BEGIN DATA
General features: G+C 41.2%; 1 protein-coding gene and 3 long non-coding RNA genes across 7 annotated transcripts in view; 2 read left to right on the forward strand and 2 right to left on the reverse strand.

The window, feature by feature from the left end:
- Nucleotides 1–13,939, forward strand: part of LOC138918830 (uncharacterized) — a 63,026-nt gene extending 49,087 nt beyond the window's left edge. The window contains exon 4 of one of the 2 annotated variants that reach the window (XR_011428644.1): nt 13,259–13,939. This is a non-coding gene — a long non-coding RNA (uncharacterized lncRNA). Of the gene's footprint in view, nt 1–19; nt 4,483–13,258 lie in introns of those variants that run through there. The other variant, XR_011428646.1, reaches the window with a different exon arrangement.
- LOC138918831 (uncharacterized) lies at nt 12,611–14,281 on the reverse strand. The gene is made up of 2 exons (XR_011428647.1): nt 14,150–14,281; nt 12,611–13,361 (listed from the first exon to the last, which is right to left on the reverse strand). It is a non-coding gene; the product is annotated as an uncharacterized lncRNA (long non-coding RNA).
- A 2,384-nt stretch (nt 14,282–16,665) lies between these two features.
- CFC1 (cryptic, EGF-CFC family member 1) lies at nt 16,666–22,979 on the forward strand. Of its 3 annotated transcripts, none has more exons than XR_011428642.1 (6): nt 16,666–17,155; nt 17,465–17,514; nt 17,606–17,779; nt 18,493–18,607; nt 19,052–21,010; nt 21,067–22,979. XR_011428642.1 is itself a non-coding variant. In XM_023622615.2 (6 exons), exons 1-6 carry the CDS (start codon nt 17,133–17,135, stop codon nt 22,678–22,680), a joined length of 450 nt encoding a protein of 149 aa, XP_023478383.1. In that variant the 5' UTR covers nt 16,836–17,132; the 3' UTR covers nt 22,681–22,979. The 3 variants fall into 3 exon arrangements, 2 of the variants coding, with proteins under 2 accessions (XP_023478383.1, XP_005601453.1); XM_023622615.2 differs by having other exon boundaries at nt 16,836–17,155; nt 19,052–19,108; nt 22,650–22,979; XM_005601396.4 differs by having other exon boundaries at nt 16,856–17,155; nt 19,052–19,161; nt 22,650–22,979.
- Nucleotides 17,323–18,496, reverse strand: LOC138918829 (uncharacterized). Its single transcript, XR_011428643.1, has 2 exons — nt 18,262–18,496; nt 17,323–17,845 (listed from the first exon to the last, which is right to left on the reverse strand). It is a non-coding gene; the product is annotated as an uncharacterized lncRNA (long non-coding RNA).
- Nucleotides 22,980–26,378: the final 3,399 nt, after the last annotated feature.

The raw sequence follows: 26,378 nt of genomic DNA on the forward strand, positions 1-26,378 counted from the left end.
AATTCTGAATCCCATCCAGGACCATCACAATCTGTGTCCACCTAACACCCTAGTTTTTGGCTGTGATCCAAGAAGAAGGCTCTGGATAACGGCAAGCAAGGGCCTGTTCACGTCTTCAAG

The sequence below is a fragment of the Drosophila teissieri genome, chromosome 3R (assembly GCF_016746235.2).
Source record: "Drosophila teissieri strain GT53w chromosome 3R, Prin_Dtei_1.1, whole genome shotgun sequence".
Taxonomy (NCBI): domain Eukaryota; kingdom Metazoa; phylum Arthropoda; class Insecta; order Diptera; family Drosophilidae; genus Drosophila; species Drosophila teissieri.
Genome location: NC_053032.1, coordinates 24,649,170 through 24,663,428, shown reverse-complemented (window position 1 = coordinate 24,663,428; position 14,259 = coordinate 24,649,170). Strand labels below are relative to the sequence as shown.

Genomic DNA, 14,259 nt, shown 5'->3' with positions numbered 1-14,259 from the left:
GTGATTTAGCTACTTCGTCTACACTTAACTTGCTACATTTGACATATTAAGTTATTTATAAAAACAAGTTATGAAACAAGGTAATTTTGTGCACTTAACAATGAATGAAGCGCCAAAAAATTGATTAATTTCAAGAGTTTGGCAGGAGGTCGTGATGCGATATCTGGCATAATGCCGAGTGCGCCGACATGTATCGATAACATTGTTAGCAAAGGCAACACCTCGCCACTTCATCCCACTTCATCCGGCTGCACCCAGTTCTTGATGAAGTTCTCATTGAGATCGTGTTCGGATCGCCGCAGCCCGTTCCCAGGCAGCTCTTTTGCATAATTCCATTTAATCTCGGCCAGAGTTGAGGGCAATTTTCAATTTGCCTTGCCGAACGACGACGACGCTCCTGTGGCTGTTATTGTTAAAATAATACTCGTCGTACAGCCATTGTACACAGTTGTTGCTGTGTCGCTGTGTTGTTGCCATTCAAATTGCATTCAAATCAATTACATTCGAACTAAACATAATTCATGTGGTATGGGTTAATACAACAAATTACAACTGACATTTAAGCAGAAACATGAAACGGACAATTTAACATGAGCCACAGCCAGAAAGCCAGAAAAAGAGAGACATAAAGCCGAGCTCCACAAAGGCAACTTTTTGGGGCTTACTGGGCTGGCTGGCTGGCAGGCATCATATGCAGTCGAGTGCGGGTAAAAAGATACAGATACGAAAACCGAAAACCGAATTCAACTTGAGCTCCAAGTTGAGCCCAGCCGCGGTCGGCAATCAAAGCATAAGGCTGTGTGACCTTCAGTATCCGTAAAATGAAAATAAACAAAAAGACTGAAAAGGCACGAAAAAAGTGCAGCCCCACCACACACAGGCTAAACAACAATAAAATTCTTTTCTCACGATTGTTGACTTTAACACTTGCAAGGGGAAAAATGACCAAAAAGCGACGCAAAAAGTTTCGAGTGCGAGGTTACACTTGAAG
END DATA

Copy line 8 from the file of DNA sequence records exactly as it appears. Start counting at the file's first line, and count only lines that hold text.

- Nucleotides 22,980–26,378: the final 3,399 nt, after the last annotated feature.